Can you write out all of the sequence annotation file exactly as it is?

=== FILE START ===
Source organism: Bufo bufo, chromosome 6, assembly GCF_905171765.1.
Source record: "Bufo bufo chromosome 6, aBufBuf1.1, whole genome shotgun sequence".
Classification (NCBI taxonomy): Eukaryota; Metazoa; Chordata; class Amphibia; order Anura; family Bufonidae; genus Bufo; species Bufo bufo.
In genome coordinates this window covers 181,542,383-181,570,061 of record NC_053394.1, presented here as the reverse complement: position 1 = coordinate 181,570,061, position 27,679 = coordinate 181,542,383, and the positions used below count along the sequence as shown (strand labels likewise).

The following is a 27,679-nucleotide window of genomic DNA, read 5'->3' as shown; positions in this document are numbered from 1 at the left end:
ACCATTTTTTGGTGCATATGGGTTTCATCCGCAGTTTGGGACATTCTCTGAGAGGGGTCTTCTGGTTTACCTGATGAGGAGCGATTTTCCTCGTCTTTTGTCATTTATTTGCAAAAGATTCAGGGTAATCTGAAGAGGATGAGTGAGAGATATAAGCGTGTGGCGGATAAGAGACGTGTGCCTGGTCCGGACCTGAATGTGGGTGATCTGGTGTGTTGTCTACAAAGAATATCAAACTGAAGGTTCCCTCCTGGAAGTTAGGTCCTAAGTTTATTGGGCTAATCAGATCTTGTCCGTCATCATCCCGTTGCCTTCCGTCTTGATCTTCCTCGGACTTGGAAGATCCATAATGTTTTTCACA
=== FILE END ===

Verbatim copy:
Source organism: Bufo bufo, chromosome 6, assembly GCF_905171765.1.
Source record: "Bufo bufo chromosome 6, aBufBuf1.1, whole genome shotgun sequence".
Classification (NCBI taxonomy): Eukaryota; Metazoa; Chordata; class Amphibia; order Anura; family Bufonidae; genus Bufo; species Bufo bufo.
In genome coordinates this window covers 181,542,383-181,570,061 of record NC_053394.1, presented here as the reverse complement: position 1 = coordinate 181,570,061, position 27,679 = coordinate 181,542,383, and the positions used below count along the sequence as shown (strand labels likewise).

The following is a 27,679-nucleotide window of genomic DNA, read 5'->3' as shown; positions in this document are numbered from 1 at the left end:
ACCATTTTTTGGTGCATATGGGTTTCATCCGCAGTTTGGGACATTCTCTGAGAGGGGTCTTCTGGTTTACCTGATGAGGAGCGATTTTCCTCGTCTTTTGTCATTTATTTGCAAAAGATTCAGGGTAATCTGAAGAGGATGAGTGAGAGATATAAGCGTGTGGCGGATAAGAGACGTGTGCCTGGTCCGGACCTGAATGTGGGTGATCTGGTGTGTTGTCTACAAAGAATATCAAACTGAAGGTTCCCTCCTGGAAGTTAGGTCCTAAGTTTATTGGGCTAATCAGATCTTGTCCGTCATCATCCCGTTGCCTTCCGTCTTGATCTTCCTCGGACTTGGAAGATCCATAATGTTTTTCACA